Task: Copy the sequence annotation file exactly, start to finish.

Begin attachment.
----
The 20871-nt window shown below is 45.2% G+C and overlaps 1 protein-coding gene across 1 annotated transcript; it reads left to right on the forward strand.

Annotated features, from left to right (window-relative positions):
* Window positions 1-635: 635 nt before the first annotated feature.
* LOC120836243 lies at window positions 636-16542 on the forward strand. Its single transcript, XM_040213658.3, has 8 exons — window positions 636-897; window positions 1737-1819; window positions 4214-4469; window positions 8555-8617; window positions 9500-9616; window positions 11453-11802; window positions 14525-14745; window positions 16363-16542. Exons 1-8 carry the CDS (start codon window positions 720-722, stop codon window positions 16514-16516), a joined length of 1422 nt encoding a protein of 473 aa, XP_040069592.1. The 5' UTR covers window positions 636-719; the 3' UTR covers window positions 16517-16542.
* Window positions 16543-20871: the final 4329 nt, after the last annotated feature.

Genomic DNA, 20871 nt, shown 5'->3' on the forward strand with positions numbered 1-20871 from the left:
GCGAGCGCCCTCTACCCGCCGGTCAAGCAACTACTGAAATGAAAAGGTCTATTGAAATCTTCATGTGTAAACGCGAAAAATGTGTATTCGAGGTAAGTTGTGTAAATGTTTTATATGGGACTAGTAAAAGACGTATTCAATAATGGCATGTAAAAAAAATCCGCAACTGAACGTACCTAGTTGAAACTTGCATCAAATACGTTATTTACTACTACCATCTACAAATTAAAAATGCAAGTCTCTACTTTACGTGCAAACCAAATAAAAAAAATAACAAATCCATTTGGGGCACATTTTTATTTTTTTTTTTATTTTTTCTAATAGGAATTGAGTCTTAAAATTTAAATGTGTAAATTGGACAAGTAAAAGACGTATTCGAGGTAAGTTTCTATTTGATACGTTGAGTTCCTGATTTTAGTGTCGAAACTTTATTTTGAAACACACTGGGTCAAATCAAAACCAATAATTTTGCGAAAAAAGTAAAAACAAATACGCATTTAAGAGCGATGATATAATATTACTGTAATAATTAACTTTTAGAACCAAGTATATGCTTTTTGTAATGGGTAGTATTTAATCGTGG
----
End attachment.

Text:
The 20871-nt window shown below is 45.2% G+C and overlaps 1 protein-coding gene across 1 annotated transcript; it reads left to right on the forward strand.

Annotated features, from left to right (window-relative positions):
* Window positions 1-635: 635 nt before the first annotated feature.
* LOC120836243 lies at window positions 636-16542 on the forward strand. Its single transcript, XM_040213658.3, has 8 exons — window positions 636-897; window positions 1737-1819; window positions 4214-4469; window positions 8555-8617; window positions 9500-9616; window positions 11453-11802; window positions 14525-14745; window positions 16363-16542. Exons 1-8 carry the CDS (start codon window positions 720-722, stop codon window positions 16514-16516), a joined length of 1422 nt encoding a protein of 473 aa, XP_040069592.1. The 5' UTR covers window positions 636-719; the 3' UTR covers window positions 16517-16542.
* Window positions 16543-20871: the final 4329 nt, after the last annotated feature.

Genomic DNA, 20871 nt, shown 5'->3' on the forward strand with positions numbered 1-20871 from the left:
GCGAGCGCCCTCTACCCGCCGGTCAAGCAACTACTGAAATGAAAAGGTCTATTGAAATCTTCATGTGTAAACGCGAAAAATGTGTATTCGAGGTAAGTTGTGTAAATGTTTTATATGGGACTAGTAAAAGACGTATTCAATAATGGCATGTAAAAAAAATCCGCAACTGAACGTACCTAGTTGAAACTTGCATCAAATACGTTATTTACTACTACCATCTACAAATTAAAAATGCAAGTCTCTACTTTACGTGCAAACCAAATAAAAAAAATAACAAATCCATTTGGGGCACATTTTTATTTTTTTTTTTATTTTTTCTAATAGGAATTGAGTCTTAAAATTTAAATGTGTAAATTGGACAAGTAAAAGACGTATTCGAGGTAAGTTTCTATTTGATACGTTGAGTTCCTGATTTTAGTGTCGAAACTTTATTTTGAAACACACTGGGTCAAATCAAAACCAATAATTTTGCGAAAAAAGTAAAAACAAATACGCATTTAAGAGCGATGATATAATATTACTGTAATAATTAACTTTTAGAACCAAGTATATGCTTTTTGTAATGGGTAGTATTTAATCGTGG